Does Aimovig Help Migraine?

Does Aimovig Help Migraine?

The migraine process generates three neurochemicals, Neurokinan A, Substance P, and CGRP.  These neurochemicals are released by the ganglia of the trigeminal nerve and cerebral arteries.  They cause the cerebral arteries to dilate and inflame the trigeminal nerve, the cerebral arteries, and the thalamus.  The thalamus is the “pain center” of the brain.  No other medical problem inflames the thalamus like migraine does.  Triptans, if taken early in the migraine process, 20-40 minutes after headache onset, block the release of these inflammatory neurochemicals and are the best drugs currently for acute therapy for migraine.

It is known that these neurochemicals are released by the migraine process by experimental research wherein a patient was given a drug to start the migraine and blood was collected from their jugular vein by a needle in their neck as the neurochemicals were on their way from the brain, to the liver to be metabolized, and then to leave the body in the toilet.  After the migraine started there was a marked increase in the three neurochemicals listed above.  Without treatment with a triptan early, it takes 72 hours for the neurochemicals to leave the body. Some migraine patients with Chronic Migraine (at least 15 headache days/month, 8 of which have migraine features) get this from overtreating with triptans, caffeine, NSAIDs, opioid narcotics or butalbital and in this scenario every time they drink a cup of coffee or take 2 more Tylenols, they get 3 more days of the neurochemicals and the headache and the neurochemicals keep coming like gasoline on a wood fire.

The Migraine Timing Cycle

The Migraine Timing Cycle

In May 2018 the FDA approved a novel medication, Aimovig (erenumab-aooe), codeveloped by Amgen and Novartis, for the prevention of migraines. It’s novel in the classic sense that its mechanism of action is different than other migraine medications. But perhaps more interestingly, it is the first drug recently developed specifically for migraine prevention. The only other one, Sansert, was used during the ’60s but is now off the market.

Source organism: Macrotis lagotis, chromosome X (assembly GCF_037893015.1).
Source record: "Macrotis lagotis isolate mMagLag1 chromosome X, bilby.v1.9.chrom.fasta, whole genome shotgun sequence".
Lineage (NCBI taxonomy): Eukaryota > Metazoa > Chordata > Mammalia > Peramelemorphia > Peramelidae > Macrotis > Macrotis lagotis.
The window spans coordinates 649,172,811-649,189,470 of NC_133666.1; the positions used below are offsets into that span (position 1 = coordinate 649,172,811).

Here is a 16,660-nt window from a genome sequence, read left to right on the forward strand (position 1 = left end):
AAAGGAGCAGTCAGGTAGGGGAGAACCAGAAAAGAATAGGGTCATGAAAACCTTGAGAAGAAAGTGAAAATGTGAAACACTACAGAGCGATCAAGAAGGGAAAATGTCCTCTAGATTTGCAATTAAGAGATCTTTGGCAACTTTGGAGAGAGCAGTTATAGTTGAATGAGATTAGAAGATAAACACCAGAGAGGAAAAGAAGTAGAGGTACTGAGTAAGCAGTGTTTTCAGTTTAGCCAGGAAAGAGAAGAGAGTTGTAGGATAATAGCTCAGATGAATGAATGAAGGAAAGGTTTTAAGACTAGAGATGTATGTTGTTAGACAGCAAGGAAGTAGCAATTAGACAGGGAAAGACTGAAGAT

Aimovig blocks the release of CGRP and is a new preventive drug for Chronic Migraine.  It is given as a subcutaneous needle injection either in the top of the thigh or near the umbilicus in the stomach.

Does Aimovig interact with other drugs?  Most modern drugs are made from the dirt or plants in the world and then are processed by drug companies and used to treat a specific illness.  For instance, penicillin is a mold that accidentally dropped on an agar plate Fleming had put on his window ledge.  Penicillin was then later manufactured and sold to treat bacterial illness.  Penicillin has 10 different drug contraindications.  This means that penicillin should not be used with 10 different drugs which then may harm the patient.

Aimovig has no drug interactions.  Aimovig can be taken with any other drug.  It is made by DNA polymerization and then injected in the body.

No interaction with any other drug.

No interaction with any other drug.

What are the side effects from taking Aimovig?  Serious side effects are hypersensitivity reaction; common side effects are injection site reaction, constipation, and muscle cramps or spasms. Serious side effects are very rare and the common side effects are not bad.  Constipation may occur in 3% but it improves with time.  The injection site reaction is like the small bruise one gets following getting blood drawn in your arm for lab studies.

What are the benefits from using Aimovig?  Half of patients get 50 % reduction in migraine headaches.  Another 25 % of patients get 75 % reduction in migraine and another 25 % of patients, the so-called “super responders” get 100 % reduction of migraine headaches.

“The most exciting thing about these drugs is not the FDA-required endpoints,” says Alan Rapoport, MD, a clinical professor of neurology at UCLA’s David Geffen Medical School who has been a leader in headache research and treatment. The value of the CGRP class is its potential to significantly reduce migraines for a reasonable number of patients. He says about 30% of patients may see 75% reduction, and between 15% and 20% may see a 100% reduction.